Larry, demonstrating the muddy state of the pig yard
Patches is 12 years old, and suffers from the usual indignities that come with old age: arthritis, and greater difficulty in getting around. She spends most of her time in the smaller pig barn, which is where most of the older pigs prefer to hang out.
It rained quite a bit this past week, so the pig yard was a mess. A boot-sucking muddy mess.
Patches had left the barn after being hassled by one of the other pigs, and she just couldn’t get herself back to it. Normally she can, but not only does she have arthritis, she has some weakness in the rear legs, and the mud makes it a thousand times more difficult.
In other words, she needed some help.
So, we have: a 500lb pig (I’m guessing at the weight), who is arthritic and weak in the rear legs and we also have a muddy quagmire of a pig yard. And we have Dave and four women. We might be strong, but we’re still kind of puny.
The mud was cold, and she was shivering. Dave got an old burlap bag or something of the sort, that he rolled up so we could use it as a sort of sling. This was all so much more difficult than you might imagine. First, Patches was laying in a way that didn’t have her rear feet under neath her, so we had to shift her to the side a bit and back her up so that she was facing the right way and had her legs under her. By sheer chance we were able to get the towel under her belly. Of course for a second we had Dave’s leg under her as well! Thank goodness not much of her weight was on his leg!
Once we had the towel under her belly, we tried lifting her rear end up. Two of us on each end of the towel. This didn’t work all that well, so we then got it behind her, sort of under her butt. Sheryl on one end of that towel, me on the other, Dave directly behind Patches using all his strength and his body too to help push her along, all of us slipping and sliding in the mud. Amy and Lisa were to her front, directing her toward the barn, motivating her with cantaloupe bribes , and keeping the other curious pigs away.
I wasn’t sure we’d be able to do it for a while, but then suddenly we got Patches standing up! Even then it was difficult, because the mud would suck us all in, and at the same time it gave us no purchase. She had a hard time lifting her feet out of the mud, but of course we were all having that problem. She slowly would take steps forward, and when we finally got to the area closer to the barn the ground was solid, our system collapsed, the towel slipped, and Patches was half laying down again.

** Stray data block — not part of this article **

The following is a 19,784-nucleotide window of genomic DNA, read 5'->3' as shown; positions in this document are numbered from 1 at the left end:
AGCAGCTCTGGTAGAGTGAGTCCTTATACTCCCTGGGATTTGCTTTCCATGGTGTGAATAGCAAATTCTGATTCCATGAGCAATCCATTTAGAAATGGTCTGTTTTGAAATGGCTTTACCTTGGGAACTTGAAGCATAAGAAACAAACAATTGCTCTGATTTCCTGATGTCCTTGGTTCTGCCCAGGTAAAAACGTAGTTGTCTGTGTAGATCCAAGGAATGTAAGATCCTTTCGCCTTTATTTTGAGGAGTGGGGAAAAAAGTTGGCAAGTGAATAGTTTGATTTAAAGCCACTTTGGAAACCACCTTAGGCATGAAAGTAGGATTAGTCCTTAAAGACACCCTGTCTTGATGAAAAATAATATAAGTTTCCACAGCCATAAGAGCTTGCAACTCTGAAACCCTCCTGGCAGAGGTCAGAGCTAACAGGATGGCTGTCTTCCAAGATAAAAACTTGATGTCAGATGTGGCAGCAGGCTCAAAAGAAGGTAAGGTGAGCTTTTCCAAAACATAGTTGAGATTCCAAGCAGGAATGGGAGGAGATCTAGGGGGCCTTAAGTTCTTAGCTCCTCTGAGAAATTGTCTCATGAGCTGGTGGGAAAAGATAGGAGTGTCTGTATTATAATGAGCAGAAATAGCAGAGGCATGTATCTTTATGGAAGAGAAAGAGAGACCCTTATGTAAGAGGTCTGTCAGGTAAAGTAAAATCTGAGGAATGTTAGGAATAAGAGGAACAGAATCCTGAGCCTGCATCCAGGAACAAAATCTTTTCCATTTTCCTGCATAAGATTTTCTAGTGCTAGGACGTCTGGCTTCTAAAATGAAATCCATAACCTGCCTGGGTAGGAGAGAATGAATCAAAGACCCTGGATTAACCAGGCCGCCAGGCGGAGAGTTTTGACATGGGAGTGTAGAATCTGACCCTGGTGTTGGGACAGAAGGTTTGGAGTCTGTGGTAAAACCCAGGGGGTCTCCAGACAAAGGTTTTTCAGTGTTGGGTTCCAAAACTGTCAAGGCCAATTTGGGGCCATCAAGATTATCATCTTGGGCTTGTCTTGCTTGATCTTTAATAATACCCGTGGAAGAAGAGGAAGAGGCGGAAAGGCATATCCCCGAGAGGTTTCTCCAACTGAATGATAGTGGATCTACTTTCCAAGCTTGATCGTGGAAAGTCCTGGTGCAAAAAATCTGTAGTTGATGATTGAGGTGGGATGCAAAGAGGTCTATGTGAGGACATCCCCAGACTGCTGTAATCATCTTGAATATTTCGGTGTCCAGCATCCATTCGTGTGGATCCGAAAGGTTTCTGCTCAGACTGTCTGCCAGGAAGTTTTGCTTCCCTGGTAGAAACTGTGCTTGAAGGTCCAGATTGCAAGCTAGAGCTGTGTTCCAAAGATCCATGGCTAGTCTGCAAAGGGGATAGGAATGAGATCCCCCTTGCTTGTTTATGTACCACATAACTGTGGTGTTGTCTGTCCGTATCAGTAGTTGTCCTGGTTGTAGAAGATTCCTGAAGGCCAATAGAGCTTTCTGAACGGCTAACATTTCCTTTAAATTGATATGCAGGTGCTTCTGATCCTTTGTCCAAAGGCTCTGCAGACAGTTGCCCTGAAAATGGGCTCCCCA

We all rested and regrouped, and Patches was trying again before the rest of us. We quickly put our backs into helping her stand up, and damn if she wasn’t up and moving again in a heartbeat. Much easier on solid ground!
She got into the barn, mostly with Dave’s help by then, and laid down in a pile of hay, comfortable and dry again, and I’m sure quite exhausted. Her leg muscles were quivering from the exertion. So were the rest of ours.
I can’t remember the last time I have been so covered in mud! Dave actually had to change before finishing the rest of the chores with us.
Some people might hear this story and wonder how much Patches is suffering, or question the quality of her life. The truth is this: Patches has arthritis and she is on meds for that. She is not suffering, and normally she can get around, though with increasing difficulty. Her time is slowly drawing to a close, as all life does, but the end is not here yet, it is not yet her time. We’ll keep helping her, fighting with her and for her; getting muddy is nothing compared to what I would do to help these animals.
Patches on 12-25-2009.
Meanwhile, Terry was on her way to a vet hospital about 3 hours away. A cruelty case in NC where the animals were starving to death and living without shelter, where piglets had frozen into the mud and died, ended up with the judge giving all of the animals back to the person who neglected them so severely. A couple of them were sick enough that their “owner” considered them worthless and therefore allowed them to be rescued; after spending a week at the vets, those three are home now at Poplar Spring.
Helping Patches reminded me of helping Wilbur, back when he struggled so mightily to stand and walk. And both are testaments to the strength of will that we all have to survive. To live.